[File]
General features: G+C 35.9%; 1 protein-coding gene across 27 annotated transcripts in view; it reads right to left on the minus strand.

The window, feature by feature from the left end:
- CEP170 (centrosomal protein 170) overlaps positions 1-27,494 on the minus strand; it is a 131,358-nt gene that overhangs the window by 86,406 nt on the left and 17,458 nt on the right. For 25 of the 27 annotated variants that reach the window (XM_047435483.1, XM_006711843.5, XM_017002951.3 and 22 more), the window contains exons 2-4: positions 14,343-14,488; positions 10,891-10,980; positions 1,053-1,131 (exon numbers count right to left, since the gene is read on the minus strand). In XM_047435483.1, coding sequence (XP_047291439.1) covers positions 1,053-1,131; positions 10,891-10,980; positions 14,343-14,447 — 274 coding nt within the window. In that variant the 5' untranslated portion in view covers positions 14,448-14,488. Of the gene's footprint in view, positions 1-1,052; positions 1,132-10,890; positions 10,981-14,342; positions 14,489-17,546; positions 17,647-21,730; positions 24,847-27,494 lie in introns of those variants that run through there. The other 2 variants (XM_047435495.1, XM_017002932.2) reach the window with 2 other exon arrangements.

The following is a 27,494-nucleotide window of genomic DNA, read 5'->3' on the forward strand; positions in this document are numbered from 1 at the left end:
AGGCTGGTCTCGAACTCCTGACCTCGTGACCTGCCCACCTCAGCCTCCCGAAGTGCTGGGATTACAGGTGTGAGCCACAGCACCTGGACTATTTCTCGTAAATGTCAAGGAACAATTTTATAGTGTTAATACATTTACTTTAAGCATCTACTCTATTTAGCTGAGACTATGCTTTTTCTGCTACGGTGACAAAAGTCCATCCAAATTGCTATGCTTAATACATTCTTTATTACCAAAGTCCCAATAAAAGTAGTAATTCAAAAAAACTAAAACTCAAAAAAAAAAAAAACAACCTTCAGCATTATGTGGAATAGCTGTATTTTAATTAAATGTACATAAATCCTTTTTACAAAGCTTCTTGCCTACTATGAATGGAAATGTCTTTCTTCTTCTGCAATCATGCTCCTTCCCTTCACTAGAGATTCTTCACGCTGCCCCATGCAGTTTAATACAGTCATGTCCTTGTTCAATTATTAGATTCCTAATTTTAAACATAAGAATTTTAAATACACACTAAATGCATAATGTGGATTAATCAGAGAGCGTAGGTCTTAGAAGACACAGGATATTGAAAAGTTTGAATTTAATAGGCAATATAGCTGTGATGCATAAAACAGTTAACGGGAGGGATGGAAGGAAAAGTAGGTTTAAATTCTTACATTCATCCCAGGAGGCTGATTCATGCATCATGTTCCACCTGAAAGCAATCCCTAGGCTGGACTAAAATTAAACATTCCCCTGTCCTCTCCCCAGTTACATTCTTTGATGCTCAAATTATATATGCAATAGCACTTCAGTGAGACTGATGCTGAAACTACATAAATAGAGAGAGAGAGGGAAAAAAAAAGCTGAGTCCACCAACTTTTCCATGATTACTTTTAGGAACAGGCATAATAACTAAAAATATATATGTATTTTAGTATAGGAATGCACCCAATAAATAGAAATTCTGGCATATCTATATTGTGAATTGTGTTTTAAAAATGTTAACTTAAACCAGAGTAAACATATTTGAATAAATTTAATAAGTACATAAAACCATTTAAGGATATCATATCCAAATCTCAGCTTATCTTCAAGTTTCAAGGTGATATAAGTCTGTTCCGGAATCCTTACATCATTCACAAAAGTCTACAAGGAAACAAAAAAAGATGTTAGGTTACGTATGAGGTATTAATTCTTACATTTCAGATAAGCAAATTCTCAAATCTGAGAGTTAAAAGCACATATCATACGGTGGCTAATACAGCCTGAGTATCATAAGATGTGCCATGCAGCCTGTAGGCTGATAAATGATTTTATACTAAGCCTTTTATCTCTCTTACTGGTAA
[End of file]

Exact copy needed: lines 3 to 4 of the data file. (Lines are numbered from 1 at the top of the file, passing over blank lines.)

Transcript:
- CEP170 (centrosomal protein 170) overlaps positions 1-27,494 on the minus strand; it is a 131,358-nt gene that overhangs the window by 86,406 nt on the left and 17,458 nt on the right. For 25 of the 27 annotated variants that reach the window (XM_047435483.1, XM_006711843.5, XM_017002951.3 and 22 more), the window contains exons 2-4: positions 14,343-14,488; positions 10,891-10,980; positions 1,053-1,131 (exon numbers count right to left, since the gene is read on the minus strand). In XM_047435483.1, coding sequence (XP_047291439.1) covers positions 1,053-1,131; positions 10,891-10,980; positions 14,343-14,447 — 274 coding nt within the window. In that variant the 5' untranslated portion in view covers positions 14,448-14,488. Of the gene's footprint in view, positions 1-1,052; positions 1,132-10,890; positions 10,981-14,342; positions 14,489-17,546; positions 17,647-21,730; positions 24,847-27,494 lie in introns of those variants that run through there. The other 2 variants (XM_047435495.1, XM_017002932.2) reach the window with 2 other exon arrangements.

The following is a 27,494-nucleotide window of genomic DNA, read 5'->3' on the forward strand; positions in this document are numbered from 1 at the left end: